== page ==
This sutra deserves your total attention: Observation not only creates knowing, it transforms as well. Actually, observation brings knowing and knowing brings transformation. The revolution of knowing is one’s life transformed. It is just like digging away the earth and exposing all the roots of a tree to light in order to know them. Not only will this enable the roots to be known, but bringing them out of the darkness and separating them from the earth will be their death as well. On one hand I will be observing the roots of the tree, on the other hand the branches will be withering away.
Observation can become the death of the roots of desire and passion. They cannot bear light. Evil cannot endure knowing. When Socrates said, "Knowing is virtue," he most likely meant to convey this very thing. I also say the very same thing: Knowing is virtue; ignorance is evil. Light is real morality; darkness, immorality.
Observation, the constant observation of oneself, of the mind’s unconscious tendencies, awakens the consciousness and allows it to penetrate into the unconscious mind. The unconscious enters the conscious through the door of stupor, unawareness, intoxication and carelessness, and overpowers it. We have seen that animalistic instincts and tendencies become possible only in unawareness. Anger and lust grab hold of us only when we are unconscious and that is the reason intoxicants help in satisfying our animal instincts.
Consciousness enters the unconscious mind through the overcoming of stupor, through vigilance, watchfulness and awareness, and overpowers it. To the degree that watchfulness and awareness grow in us, and to the degree that right-mindfulness and observation of our tendencies, actions, passions and desires develop in us, is to the same degree that consciousness fills us. And those drives and outbursts of passion, those blind, unconscious impulses disappear because they can only exist in a state of unawareness, sleep, and unconsciousness. They simply cannot exist in a state of consciousness.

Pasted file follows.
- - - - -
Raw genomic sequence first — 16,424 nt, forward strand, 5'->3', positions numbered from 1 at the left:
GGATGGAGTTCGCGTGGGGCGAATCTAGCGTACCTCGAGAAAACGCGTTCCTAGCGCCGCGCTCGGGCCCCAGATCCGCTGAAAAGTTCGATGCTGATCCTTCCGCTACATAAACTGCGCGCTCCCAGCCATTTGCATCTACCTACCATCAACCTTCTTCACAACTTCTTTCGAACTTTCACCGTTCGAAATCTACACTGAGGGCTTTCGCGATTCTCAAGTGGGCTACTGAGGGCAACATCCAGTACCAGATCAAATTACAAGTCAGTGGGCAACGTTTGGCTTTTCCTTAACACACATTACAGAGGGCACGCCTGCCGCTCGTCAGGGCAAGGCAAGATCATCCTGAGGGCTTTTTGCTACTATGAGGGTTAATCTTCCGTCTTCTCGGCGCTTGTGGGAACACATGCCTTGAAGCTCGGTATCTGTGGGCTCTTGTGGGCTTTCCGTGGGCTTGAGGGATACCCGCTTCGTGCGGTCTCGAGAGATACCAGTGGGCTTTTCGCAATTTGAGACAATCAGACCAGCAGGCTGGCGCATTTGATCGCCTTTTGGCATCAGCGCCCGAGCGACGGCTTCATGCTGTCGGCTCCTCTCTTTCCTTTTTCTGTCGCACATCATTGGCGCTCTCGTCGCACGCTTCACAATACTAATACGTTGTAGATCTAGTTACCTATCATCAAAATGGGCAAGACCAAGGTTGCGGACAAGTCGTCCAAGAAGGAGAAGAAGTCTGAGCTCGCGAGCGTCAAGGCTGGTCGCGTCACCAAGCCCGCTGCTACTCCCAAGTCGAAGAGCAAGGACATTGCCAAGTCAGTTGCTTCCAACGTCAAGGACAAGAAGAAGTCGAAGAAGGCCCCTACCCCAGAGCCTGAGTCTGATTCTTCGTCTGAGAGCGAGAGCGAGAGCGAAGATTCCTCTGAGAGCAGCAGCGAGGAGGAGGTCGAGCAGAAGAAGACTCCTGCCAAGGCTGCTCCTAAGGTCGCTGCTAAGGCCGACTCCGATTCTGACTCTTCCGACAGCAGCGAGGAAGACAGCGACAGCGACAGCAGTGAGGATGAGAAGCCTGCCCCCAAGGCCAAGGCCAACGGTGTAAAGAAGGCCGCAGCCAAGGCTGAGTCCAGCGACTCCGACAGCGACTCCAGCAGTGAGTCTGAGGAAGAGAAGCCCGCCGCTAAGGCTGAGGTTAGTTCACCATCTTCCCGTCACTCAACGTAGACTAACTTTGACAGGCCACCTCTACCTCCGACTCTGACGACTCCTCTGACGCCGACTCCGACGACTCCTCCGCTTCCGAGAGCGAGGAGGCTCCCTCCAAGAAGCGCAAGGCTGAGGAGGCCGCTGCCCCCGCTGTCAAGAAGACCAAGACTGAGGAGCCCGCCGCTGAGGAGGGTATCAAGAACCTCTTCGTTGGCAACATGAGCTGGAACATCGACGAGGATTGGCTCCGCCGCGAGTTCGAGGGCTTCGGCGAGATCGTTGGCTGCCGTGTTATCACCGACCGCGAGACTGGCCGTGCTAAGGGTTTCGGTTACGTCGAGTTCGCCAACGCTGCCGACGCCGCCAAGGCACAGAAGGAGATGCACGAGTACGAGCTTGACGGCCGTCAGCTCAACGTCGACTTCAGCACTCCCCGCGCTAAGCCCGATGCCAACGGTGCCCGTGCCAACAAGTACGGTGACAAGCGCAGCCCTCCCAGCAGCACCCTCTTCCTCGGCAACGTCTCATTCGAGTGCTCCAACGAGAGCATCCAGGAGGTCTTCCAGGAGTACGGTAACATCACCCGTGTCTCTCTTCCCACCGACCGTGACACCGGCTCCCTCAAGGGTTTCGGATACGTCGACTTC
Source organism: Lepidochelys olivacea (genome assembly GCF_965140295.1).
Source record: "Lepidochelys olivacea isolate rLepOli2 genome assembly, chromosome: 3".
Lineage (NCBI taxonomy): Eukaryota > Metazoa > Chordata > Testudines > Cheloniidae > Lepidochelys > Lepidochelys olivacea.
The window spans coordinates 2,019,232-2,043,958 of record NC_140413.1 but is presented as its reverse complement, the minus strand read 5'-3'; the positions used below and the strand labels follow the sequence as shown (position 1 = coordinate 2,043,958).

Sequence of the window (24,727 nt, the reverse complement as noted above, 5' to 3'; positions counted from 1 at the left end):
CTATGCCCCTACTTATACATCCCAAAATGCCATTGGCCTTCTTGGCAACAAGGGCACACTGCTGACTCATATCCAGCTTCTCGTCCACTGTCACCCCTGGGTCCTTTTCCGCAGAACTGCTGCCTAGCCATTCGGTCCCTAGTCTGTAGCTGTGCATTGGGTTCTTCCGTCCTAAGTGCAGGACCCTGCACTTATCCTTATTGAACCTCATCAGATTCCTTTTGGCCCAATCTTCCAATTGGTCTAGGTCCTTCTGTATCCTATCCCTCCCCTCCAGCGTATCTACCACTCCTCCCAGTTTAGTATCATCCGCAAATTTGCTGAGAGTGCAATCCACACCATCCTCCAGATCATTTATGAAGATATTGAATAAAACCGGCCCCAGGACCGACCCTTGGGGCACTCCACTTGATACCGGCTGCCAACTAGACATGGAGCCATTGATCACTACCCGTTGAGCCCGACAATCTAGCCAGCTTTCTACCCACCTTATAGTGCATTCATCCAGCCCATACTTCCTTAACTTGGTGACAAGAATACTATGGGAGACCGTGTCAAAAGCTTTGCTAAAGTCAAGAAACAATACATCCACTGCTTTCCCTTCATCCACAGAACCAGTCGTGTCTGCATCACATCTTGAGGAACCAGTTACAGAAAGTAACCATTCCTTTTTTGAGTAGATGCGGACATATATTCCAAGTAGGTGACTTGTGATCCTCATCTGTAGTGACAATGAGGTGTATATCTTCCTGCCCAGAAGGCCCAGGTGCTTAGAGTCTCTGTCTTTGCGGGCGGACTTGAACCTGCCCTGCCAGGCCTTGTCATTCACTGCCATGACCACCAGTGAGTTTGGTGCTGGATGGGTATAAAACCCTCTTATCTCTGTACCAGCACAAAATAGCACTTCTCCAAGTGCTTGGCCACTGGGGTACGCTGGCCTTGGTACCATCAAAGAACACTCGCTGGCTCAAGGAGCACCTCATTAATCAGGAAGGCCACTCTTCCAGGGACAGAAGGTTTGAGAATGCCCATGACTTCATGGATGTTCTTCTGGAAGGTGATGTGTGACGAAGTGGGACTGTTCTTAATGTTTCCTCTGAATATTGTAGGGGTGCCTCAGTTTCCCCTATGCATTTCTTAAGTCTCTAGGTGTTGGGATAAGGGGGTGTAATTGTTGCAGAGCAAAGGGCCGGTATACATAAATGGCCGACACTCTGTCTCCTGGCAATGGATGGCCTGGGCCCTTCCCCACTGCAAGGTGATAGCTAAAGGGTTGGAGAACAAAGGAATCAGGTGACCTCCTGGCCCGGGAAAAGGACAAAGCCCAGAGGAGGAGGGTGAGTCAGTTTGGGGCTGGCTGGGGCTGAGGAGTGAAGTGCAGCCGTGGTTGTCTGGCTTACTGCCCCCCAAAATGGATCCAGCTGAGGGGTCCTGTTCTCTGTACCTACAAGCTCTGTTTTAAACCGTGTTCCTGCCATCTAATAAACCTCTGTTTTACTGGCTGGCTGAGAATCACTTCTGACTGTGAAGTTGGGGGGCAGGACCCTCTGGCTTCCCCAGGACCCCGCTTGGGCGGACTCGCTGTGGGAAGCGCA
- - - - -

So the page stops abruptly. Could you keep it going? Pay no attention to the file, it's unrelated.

Bear in mind that to date nobody has ever done anything wrong while aware, while conscious. All sin is born out of unawareness, it is unawareness itself. As I see it, unawareness is the only sin. Observation destroys unawareness. So let us understand what observation is and how it can be brought about.
What is self-observation then? It is sitting quietly – just as I explained yesterday when we discussed the experiment in right-mindfulness – and observing, watching whatever happens within oneself. There is a world of thoughts and passions inside. One observes that world; one keeps on looking at it just as one stands on the seashore looking at the waves. Krishnamurti has called this “choiceless awareness.” It is completely indifferent observation. To be indifferent is very necessary.
Indifference means one makes no choice, no judgment. One does not label any passion or desire as good or bad. One does not make any judgment of good and evil, between virtue and vice. One simply observes. One simply becomes a witness, standing aloof and apart, as if one has no other purpose than that of remaining aware and observing. The moment purpose creeps in, the moment choice or judgment comes in, observation comes to an end. Then I am not observing; then I have begun to think.